By Ben Abraham
Nigeria recorded a decline of $790 million in foreign investment in the second quarter of 2018 (Q2 2018) as a total of $5.51 billion was received during the period compared to $6.3 in the preceding quarter.
This represents a drop of 12.5 per cent (q-on-q) against the preceding quarter (Q1 2018), but a whopping 207.62 per cent increase compared to the corresponding quarter of 2017 (Q2 2017) when $1.79 billion was recorded.
According to a report by the National Bureau of Statistics (NBS) Tuesday, the drop in investment inflow in Q2 2018 occurred as a result of a decline in Portfolio and Other Investment categories which dropped by 9.76 per cent and 24.07 per cent respectively.
Portfolio inflow represents investment in stock and shares which accounts for the highest figure among other categories or types.
Specifically, capital inflow received through Portfolio investment was $4.11 billion representing 74.7 per cent of total investment inflow during the period. (Q2 2017 was $770.51 million.)
This is followed by $1.13 billion in the other investment category accounting for 20.5 per cent of total Q2 2018 capital inflow. ($747.47 million was received in Q2 2017.)
Inflow recorded in the Foreign Direct Investment (FDI) category (mainly equities, equipment, machinery) was $261.4 million or 4.7 per cent of total inflow for the quarter under review. (Q2 2017 figure was $274.37 million.)
“Capital Importation in the form of Money Market Instrument stood at $2,670.93 million in the second quarter, which was a 24.29% decrease over the previous quarter.
“Investments in both Equity and Bonds (under Portfolio Investments) reported steady quarter-on-quarter growth, with 49.43% and 19.13% respectively.
“It is worth noting that investments in Bonds under this Capital Importation type has been steadily increasing since Q2, 2017, and in Q2 2018, it accounted for 9.71% of total Portfolio Investment,” the report explained.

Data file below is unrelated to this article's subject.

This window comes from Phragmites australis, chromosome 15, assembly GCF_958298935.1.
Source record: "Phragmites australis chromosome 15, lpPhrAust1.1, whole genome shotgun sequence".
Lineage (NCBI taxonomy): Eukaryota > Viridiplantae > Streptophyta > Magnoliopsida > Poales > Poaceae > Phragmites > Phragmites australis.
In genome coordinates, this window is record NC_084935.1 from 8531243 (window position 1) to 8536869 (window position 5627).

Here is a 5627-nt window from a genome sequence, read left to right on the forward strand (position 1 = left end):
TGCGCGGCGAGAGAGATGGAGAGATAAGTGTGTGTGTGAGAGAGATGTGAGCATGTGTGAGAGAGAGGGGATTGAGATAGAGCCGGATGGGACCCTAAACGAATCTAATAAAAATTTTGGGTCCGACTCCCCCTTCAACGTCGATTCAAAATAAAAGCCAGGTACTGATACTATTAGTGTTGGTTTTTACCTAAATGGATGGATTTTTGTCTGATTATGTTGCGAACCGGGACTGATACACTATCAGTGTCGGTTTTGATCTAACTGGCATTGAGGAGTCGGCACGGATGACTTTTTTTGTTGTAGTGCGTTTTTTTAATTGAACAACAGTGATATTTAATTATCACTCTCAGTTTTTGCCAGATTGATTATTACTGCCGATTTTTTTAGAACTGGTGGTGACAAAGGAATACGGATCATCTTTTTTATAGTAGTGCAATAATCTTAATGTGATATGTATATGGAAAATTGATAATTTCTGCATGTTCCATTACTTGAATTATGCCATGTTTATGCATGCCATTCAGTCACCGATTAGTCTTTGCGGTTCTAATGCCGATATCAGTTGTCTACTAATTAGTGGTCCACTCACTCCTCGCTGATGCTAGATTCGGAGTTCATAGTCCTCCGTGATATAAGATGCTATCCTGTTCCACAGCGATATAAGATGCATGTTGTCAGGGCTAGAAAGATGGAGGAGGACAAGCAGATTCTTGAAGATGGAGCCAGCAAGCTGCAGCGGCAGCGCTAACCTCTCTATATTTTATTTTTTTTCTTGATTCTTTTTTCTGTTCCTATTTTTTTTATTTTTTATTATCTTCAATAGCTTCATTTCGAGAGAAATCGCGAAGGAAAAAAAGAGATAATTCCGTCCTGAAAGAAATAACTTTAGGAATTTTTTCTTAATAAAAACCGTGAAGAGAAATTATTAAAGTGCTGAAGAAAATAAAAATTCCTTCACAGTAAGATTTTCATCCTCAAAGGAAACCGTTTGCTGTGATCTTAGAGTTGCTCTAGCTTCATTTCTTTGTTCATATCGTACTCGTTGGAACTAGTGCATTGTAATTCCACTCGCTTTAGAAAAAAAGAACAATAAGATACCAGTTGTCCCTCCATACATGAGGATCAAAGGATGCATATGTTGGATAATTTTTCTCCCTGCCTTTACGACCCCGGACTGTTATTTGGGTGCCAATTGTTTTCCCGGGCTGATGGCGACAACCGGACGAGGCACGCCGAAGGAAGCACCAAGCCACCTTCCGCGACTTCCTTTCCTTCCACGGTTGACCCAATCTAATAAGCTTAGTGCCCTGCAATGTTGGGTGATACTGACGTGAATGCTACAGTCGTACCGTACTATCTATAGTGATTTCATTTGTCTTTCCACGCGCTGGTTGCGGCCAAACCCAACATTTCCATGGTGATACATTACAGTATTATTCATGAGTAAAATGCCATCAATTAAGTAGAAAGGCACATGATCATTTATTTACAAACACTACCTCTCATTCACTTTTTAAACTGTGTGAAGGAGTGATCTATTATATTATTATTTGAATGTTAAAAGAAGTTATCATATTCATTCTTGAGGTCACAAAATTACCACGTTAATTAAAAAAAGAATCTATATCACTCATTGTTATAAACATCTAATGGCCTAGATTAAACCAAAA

By destination among the states, the NBS said Abuja, again, surpassed Lagos in Q2 2018 with $2.54 billion – a trend in fourth quarter of 2017.
This represents 46.21 per cent of the total capital importation recorded in the economy during the review period.
This is followed by Lagos which received the second largest capital inflow of $1.26 billion or 30.08 per cent of the total quarterly inflow.
“When compared to the preceding quarter, however, the capital inflow into Abuja and Lagos, declined by 28.13% and 37.80% respectively,” the report said.
Abia surpassed Akwa Ibom and Ogun with capital inflow of $1.26 billion representing 22.9 per cent of Q2 2018 total receipt.
The report states that Abuja, Lagos and Abia together account for over 99 per cent of the total capital importation in the review period.
Akwa Ibom and Ogun recorded 16.1 million and $12.74 million respectively – a decline of 63.09 per cent and 48.05 per cent over the previous quarter.
Enugu joined the league of top 10 states in capital importation during the reporting quarter.
“Enugu, which only had marginal foreign inflow previously, recorded $1.31 million in the second quarter and became the eighth top destination in Nigeria to attract foreign capital investment”, said NBS in the report.
Analyzing the report by country of origin, the United Kingdom (UK) maintained its topmost position with $1.77 billion or 32.15 per cent of the total capital inflow in Q2 2018.
This represents 21.29 per cent decline from the previous quarter.
The UK has maintained the topmost position among originating countries of Nigeria’s capital importation except in Q1 and Q2 of 2015.
With capital importation of $1.22 billion, the United States came second. The figure represents 2.85 per cent drop from the first quarter of 2018.
Capital inflows from The United Arab Emirates and Switzerland were $535.98 million and $297.32 million respectively.
Investment inflow from Ghana recorded $156.30 million during the review quarter – a decline of 58.88 per cent from Q1 2018.
The highest investment inflow totalling $3.027 billion or 54.9 per cent of total came through Stanbic-IBTC among Nigeria’s deposit money banks.
A total investment of $2.98 billion passed through First City Monument Bank.
Standard Chartered Bank and Citibank recorded $817.23 million and $722.76 million investment inflows respectively; while Access Bank received $198.8 million.
The overall decline in Q2 2018 investment inflow reflects the trend in Nigeria’s capital market which has maintained a downward trajectory since January 2018, following mounting uncertainties in the political and economic space.